BBC Look East Business Correspondent in Bangalore, India
At 22, Snehal Sampat has landed her dream job.
Snehal Sampat earns twice the salary of a teacher in India
She works as a customer adviser in Norwich Union's call centre in Bangalore, southern India.
In Britain such a job would be considered very ordinary. But in India it is a sought-after position.
Ms Sampat said one of the attractions is the salary.
"The pay is absolutely fantastic," she said. "In India, call centres are one of the fastest growing industries. If you perform, you stand to earn a lot of money."
A lot of money by Indian standards, that is. Ms Sampat earns £40 a week. Her equivalent at a British call centre would be on £250.
But in India, £40 is twice what a teacher earns and about the same as a newly qualified doctor.
Ms Sampat and her call centre colleagues, all of whom are graduates, are able to enjoy the fruits of the consumer society - mobile phones, DVDs, western clothes and smart rented flats.
By the end of this year Norwich Union will employ 3,500 people in Bangalore, Delhi and Pune.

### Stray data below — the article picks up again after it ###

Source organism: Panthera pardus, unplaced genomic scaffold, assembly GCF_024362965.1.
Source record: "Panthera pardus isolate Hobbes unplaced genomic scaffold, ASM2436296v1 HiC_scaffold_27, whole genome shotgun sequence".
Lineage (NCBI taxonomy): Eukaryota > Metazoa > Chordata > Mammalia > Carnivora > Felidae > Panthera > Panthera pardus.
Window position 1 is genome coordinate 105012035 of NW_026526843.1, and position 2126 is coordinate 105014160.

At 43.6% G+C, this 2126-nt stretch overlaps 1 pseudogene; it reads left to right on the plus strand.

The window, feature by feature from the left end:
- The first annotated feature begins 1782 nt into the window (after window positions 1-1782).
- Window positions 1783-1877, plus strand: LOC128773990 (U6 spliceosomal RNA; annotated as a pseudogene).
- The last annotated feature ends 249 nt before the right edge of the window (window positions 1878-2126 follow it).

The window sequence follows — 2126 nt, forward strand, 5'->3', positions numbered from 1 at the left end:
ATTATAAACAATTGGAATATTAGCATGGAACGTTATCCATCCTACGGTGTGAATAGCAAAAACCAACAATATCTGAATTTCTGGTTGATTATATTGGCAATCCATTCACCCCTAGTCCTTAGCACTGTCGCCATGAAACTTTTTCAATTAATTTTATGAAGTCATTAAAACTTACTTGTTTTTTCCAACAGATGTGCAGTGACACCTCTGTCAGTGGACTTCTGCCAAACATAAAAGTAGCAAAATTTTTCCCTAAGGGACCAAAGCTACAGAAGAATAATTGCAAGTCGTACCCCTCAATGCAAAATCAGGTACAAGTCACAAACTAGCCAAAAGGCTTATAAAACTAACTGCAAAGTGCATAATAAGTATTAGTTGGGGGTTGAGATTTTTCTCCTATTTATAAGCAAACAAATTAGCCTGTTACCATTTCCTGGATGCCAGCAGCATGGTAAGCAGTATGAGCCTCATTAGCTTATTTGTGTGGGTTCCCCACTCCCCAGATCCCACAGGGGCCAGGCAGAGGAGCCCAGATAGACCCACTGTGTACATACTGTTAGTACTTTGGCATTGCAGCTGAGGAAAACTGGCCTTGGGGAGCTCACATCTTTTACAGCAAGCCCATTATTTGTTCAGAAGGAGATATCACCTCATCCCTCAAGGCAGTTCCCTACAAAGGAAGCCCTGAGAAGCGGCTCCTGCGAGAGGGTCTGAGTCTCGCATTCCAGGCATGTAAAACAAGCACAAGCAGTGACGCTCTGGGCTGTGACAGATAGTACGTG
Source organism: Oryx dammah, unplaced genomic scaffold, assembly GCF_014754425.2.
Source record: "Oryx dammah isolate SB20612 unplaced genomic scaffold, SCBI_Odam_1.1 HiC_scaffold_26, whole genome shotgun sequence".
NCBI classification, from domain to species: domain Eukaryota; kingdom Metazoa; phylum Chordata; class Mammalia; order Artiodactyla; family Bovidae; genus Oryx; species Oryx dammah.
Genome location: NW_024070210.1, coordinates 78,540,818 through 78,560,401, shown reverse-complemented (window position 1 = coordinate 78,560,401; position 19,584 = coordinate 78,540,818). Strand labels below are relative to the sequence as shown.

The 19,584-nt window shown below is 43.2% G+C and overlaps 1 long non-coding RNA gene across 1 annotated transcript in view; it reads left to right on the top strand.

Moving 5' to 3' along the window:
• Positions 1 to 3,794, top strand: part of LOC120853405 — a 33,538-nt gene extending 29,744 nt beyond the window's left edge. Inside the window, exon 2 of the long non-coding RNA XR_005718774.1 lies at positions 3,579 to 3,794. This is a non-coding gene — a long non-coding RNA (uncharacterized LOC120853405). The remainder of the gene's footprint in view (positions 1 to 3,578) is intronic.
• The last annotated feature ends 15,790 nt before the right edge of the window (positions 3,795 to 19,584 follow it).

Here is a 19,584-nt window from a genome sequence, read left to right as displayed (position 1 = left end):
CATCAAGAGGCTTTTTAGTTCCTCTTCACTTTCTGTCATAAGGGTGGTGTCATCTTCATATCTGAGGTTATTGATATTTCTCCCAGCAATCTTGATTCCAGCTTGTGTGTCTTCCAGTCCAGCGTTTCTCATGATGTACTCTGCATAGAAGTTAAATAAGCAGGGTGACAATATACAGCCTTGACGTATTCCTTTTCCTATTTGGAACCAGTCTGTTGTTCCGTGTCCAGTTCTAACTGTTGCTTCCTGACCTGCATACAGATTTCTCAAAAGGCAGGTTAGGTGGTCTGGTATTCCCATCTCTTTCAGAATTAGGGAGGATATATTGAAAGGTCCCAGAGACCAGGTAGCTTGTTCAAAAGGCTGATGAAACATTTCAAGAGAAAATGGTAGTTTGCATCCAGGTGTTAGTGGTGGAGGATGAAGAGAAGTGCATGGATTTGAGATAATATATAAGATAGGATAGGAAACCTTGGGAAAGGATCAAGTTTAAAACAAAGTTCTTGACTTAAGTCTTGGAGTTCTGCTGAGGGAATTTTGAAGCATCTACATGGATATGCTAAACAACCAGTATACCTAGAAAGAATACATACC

"About two million people a year come out of Indian universities and technical colleges," said John Hodgson, the firm's offshoring director.
"Their basic English is at a high level. They seek employment with western companies because it's seen as a high prestige job, an important stepping stone in their lives."
Indian call centres are 40% cheaper to run than British ones and the number of outsourcing staff in the sub-continent is expected to grow tenfold in five years.
It is good news for India, where a third of the population lives in absolute poverty.
"The company is exploring ways of extending its offshoring programme," said Patrick Snowball, chief executive of Norwich Union Insurance.
"As we get to understand how India works we might throw the net wider. By the middle of next year about 30% of Norwich Union Direct will be in India.
"I think that's enough but we don't have other activities out there which we might want to consider."